Small claims worst hit so far by Covid as trial delays lengthen

Acland-Hood: Leaving courts for education for good

Small claims have been disproportionally impacted by Covid-19 in terms of timeliness, official figures have shown.

In July to September 2020, it took an average of 48.8 weeks between a small claim being issued and the claim going to trial, 10.7 weeks longer than the same period in 2019.

The government’s latest civil justice statistics, for the third quarter of 2020, attributed this to several reasons.

“These claims have shorter timeframes to begin with, and so delays will be observed sooner in the timeliness figures, whereas delayed fast and multi-track claims may not yet have reached a hearing. Small claims may also be less suited to remote hearings as they tend to be in person claims rather than professional users.”

The Ministry of Justice said measures put in place to help with the backlog of small claims included re-referring cases back to mediation and early neutral evaluation.

“These measures, when successful, result in outcomes which are not used within the timeliness calculations. This means the final cases used in timeliness measures include a disproportionate number of more complex cases which take longer to dispose of.”

For multi- and fast-track claims, it took on average 62 weeks to reach a trial, 2.6 weeks longer than in July to September 2019 – continuing to exceed the upper limit of the range over the past decade of 52 to 61 weeks.

“Covid-19 and associated actions have led to an uptick in time taken for all claims to reach trial. However, it should be noted that this timeliness is calculated from a significantly reduced volume of cases and is not necessarily representative of a trend.

“Prior to this, a sustained period of increasing receipts has increased the time taken to hear civil cases and caused delays to case progress. Additional venues have been provided to add temporary capacity to hear cases and help the court and tribunal system to run effectively.”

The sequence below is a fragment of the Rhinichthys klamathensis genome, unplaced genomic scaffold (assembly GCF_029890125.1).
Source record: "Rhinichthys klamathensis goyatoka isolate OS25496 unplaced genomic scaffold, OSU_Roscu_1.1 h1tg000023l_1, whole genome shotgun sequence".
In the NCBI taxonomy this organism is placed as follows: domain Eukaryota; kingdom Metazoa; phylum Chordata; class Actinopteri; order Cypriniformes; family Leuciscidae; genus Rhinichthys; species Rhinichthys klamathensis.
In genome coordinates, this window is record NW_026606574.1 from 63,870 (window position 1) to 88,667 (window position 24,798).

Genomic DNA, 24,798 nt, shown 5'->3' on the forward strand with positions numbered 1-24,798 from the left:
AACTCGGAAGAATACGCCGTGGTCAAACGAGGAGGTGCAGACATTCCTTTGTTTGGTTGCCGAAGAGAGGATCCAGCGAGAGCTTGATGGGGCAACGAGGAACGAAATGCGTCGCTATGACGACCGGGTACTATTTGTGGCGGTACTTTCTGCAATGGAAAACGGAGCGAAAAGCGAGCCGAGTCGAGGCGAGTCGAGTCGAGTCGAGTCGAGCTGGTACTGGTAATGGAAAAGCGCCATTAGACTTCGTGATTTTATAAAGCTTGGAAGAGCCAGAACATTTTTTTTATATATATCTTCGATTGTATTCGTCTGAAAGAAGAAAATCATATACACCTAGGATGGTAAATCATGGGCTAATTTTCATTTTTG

Overall, the impact of Covid-19 continued to be seen across all civil justice. While the MoJ said “the start of recovery has been noticeable”, for example in the volume of claims and defences, “this increase has been gradual and volumes are still below previous years”.

For example, while 11,000 cases went to trial during the quarter – up from 4,300 in the second quarter, which covered lockdown – it was still well down on the third quarter of 2019, when 17,000 cases reached court.

“As society and the economy continue to recover from the impact of Covid-19, it is expected that claims volumes will eventually return to historic trend levels and may even temporarily exceed the pre-Covid-19 volumes as the backlog of claims is processed.”

In the most recent quarter, total claims were down 47% compared to the same period in 2019 (from 550,000 to 289,000). Of these, 260,000 were money claims, down 46%.

Unspecified claims were up 19% to 38,000, driven by a rise in personal injury claims (up 13% to 32,000) compared to the same quarter in 2019.

Personal Injury claims accounted for 86% of all unspecified money claims in the most recent quarter, compared to 91% last year.

The statistical report said: “It should be noted that the sharp drop in unspecified money claims last quarter, followed by a peak this quarter is not indicative of a trend in claims being made.

“Volumes of unspecified money claims received have been largely stable across Q2 and Q3 of 2020 (26,000 and 27,000 respectively). However, claim volumes issued have been impacted by social-distancing restrictions which notably reduced capacity in locations where unspecified claims are processed, leading to longer processing times.

“Over the last quarter, an increase in resource and added resilience in these locations, has increased the processing of this backlog and resulted in a spike in issued claims this quarter.”

Meanwhile, Susan Acland-Hood’s departure as chief executive of HM Courts & Tribunals Service has been made permanent after four years in post, during which time she led the court modernisation programme.

She took over as acting permanent secretary of the Department of Education in August in the wake of the exams fiasco and her full-time appointment was confirmed yesterday.

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